Best Practices for Working with Shopify Webhooks

Retrieve Lost Webhooks

Factoring in possible failures and how to handle them when designing a system is considered a good practice and would save you a lot of possible stress. What can you do if the app receiving your webhook notification goes offline past the duration of Shopify retries logic and your webhooks are deleted? To recover a webhook, you have to first re-register the webhook. Next, you have to import by querying the original resources and deduplicating all the notifications that were not delivered during the outage period and then add them to your webhook processing code. To avoid missing webhooks, Shopify recommends you set up a Reconciliation Job that will periodically query the Shopify API for data. The reconciliation job you set up should use the created and updated filter parameters to fetch data that was created since the last time the job was run.

Delayed Processing Of Webhooks

If an incoming webhook notification is not responded to within Shopify's five-second window, it times out. Responding to Shopify webhooks quickly is important, you should defer processing of the webhooks till a response is sent to the webhook provider. Queues can come in handy when deferring the processing of webhooks. The usage of queues decouples the webhook provider(Shopify) and the consumer(the server which receives the webhook notifications). This decoupling allows for the webhooks to be processed after the webhook notification sent from Shopify has been acknowledged. When working with a large volume of webhook notifications, Shopify recommends you use Amazon Event Bridge or a similar solution, we personally would recommend using Hookdeck, to receive webhook notifications for your shop.

Incoming Webhooks Verification

Webhook notifications are sent to an endpoint you provide when creating the webhook subscription. It is important to note that Shopify only accepts SSL, non-Shopify domains as the webhook endpoint. The endpoint which receives the webhook notification should verify the payload. Shopify webhooks can be verified by comparing the value of the X-Shopify-Hmac-Sha256 header with a computed HMAC made up of a secret key and the content of your webhook payload. In generating a Hash-based message authentication code (HMAC), you are required to use your payload content along with the secret key that Shopify provides you when you create a webhook subscription. If the X-Shopify-Hmac-Sha256 header and your computed match, then you can be certain the notification was originally sent from Shopify.

Example of adding webhook verification for Shopify in Javascript

To get started with adding webhook verification to the server, run the following command:

$ npm install raw-body

The raw-body module we just installed would help us parse our incoming request body in a way that can be used to generate the hash. The default body-parser module that comes with Express could also be used in place of the raw-body package.

Next, Import the raw-body & crypto packages into the project by adding the following lines of code:

const getRawBody = require("raw-body");
const crypto = require("crypto");

The crypto module would be used to generate the hash from our request body and the secret key provided to us by Shopify.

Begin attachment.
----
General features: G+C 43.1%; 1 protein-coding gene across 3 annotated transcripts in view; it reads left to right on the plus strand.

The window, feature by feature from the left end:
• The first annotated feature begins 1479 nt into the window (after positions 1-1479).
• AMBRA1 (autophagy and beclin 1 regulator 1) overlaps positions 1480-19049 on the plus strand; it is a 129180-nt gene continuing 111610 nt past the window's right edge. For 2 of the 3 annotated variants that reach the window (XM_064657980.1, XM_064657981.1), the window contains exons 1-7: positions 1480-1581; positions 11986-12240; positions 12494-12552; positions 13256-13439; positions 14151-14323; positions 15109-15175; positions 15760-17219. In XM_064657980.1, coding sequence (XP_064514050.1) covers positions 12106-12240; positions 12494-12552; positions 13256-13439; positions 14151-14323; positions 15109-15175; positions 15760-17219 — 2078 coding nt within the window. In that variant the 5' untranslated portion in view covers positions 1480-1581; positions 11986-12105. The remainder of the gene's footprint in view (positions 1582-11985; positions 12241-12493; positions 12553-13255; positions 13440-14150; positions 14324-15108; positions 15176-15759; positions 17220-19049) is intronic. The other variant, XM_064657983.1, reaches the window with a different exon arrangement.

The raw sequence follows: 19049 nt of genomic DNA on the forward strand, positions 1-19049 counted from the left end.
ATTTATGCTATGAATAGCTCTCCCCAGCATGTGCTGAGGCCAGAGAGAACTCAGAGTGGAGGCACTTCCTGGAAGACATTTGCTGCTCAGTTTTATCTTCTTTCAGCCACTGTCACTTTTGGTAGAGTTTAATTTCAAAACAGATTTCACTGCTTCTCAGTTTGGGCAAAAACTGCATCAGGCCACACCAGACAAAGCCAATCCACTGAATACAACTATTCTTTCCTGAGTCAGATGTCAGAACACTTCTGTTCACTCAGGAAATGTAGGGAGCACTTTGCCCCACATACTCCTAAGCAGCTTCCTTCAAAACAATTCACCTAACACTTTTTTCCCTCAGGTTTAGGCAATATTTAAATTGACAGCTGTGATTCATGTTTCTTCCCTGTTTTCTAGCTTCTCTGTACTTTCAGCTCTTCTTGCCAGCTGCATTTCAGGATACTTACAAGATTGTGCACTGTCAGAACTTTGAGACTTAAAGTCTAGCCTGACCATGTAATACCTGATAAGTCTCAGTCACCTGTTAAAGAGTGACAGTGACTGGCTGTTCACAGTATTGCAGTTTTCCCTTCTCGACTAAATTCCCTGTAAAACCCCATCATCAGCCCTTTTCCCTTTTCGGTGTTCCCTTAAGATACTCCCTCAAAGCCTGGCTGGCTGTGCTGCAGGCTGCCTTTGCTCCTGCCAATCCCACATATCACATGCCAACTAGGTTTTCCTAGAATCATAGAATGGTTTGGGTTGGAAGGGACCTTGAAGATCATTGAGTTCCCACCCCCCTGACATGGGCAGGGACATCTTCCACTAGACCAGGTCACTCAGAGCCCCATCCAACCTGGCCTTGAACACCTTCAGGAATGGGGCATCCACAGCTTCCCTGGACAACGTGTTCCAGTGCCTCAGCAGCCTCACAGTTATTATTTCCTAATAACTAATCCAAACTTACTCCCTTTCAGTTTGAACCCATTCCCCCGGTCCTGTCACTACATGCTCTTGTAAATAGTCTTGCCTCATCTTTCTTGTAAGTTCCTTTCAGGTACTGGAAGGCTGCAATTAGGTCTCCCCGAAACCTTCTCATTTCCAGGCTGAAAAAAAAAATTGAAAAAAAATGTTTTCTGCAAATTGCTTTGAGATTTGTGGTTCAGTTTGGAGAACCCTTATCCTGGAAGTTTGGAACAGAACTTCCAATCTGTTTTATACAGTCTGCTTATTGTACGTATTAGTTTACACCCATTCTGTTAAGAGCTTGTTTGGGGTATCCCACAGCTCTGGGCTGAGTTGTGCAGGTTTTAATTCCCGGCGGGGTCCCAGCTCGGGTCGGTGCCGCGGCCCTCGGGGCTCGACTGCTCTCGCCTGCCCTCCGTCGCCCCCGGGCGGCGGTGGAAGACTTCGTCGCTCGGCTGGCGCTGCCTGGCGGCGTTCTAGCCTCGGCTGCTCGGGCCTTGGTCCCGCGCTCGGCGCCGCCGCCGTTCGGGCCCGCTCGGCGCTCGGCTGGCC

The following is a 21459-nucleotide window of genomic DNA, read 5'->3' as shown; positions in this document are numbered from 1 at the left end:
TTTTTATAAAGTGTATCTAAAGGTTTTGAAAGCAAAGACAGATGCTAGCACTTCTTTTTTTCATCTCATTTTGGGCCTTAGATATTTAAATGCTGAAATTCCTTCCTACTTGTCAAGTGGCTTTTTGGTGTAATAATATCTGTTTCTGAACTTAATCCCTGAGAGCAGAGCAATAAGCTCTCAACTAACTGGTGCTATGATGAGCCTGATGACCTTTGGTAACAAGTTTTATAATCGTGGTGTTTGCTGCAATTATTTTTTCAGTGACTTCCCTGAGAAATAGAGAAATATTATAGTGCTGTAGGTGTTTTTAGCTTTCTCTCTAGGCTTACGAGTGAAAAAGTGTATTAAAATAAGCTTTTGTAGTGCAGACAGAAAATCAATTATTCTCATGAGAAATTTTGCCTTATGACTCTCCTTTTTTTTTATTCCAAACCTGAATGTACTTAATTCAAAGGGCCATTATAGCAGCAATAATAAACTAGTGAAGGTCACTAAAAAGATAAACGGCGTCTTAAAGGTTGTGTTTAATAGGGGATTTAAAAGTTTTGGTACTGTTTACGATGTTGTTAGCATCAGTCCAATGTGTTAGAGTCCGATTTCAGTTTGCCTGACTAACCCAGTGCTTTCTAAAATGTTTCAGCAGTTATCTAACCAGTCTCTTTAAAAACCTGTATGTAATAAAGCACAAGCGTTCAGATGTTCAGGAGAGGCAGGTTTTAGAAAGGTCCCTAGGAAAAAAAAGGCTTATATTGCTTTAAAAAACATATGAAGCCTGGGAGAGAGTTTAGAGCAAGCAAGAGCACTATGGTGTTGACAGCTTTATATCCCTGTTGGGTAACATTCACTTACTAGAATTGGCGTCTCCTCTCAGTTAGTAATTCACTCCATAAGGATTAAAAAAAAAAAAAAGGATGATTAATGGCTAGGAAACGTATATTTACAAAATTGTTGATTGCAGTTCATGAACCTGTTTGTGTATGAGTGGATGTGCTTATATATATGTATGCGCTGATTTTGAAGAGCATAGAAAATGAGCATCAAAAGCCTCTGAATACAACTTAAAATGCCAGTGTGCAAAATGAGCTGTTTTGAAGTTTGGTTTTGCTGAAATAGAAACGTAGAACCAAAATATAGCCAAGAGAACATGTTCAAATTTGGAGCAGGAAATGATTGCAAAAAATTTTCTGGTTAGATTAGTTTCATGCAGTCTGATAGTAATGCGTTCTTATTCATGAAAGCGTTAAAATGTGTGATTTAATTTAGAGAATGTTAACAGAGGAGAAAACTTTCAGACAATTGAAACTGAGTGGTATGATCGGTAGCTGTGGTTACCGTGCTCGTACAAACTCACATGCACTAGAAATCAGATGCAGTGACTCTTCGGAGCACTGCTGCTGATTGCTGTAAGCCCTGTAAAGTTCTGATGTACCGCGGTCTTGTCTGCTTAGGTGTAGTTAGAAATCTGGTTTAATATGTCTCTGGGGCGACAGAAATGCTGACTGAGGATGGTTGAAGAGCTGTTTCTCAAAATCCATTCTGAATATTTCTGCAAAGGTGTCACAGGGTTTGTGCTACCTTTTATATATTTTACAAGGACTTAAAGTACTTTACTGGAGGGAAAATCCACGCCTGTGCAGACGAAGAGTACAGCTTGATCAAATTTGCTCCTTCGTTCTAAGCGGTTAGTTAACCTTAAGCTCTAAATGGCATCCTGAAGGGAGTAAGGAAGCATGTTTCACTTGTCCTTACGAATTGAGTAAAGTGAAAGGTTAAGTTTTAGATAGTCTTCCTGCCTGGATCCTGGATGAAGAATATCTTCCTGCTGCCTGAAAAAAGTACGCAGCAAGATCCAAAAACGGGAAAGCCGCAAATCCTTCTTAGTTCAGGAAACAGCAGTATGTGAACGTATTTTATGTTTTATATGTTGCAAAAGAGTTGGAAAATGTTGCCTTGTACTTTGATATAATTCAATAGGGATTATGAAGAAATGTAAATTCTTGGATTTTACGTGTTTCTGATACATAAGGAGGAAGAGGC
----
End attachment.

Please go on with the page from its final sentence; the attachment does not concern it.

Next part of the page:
Replace the app.post request handler created above with this

app.post("/webhook", async (req, res) => {
//Extract X-Shopify-Hmac-Sha256 Header from the request
  const hmacHeader = req.get("X-Shopify-Hmac-Sha256");

//Parse the request Body
  const body = await getRawBody(req);
//Create a hash based on the parsed body
  const hash = crypto
    .createHmac("sha256", secret)
    .update(body, "utf8", "hex")
    .digest("base64");

  // Compare the created hash with the value of the X-Shopify-Hmac-Sha256 Header
  if (hash === hmacHeader) {
    console.log("Notification Requested from Shopify received");
    res.sendStatus(200);
  } else {
    console.log("There is something wrong with this webhook");
    res.sendStatus(403);
  }
});

In the code above, we extract the X-Shopify-Hmac-SHA256 HTTP header from the request, create a hash based on the Hmac-SHA256 algorithm from the request body then compare both hashes.

Lastly, go ahead and create a constant called secret which would hold the value of the secret Shopify returned to you when created a new webhook connection. You would want to store that as an environmental variable to ensure it is safe.

Dealing with Idempotency

Receiving the same webhooks multiple times is a possible occurrence. While some type of work is by nature idempotent (ie. updating a product inventory) some other is not (ie. creating a new order). Using the X-Shopify-Webhook-Id, the unique ID of the webhook, is good way to validate if the webhook was already processed. One common approach is to store in a ACID compliant database the X-Shopify-Webhook-Id using a unique field along with a status such as processed, failed or pending and update that status to reflect the state of your system. Generally speaking you will want to ignore webhooks already indexed with a status of processed or pending.

Conclusion

So far, we have discussed about Shopify webhooks and its best practices in depth. Webhooks are interesting and I hope this article helps you understand and get started on Shopify webhooks.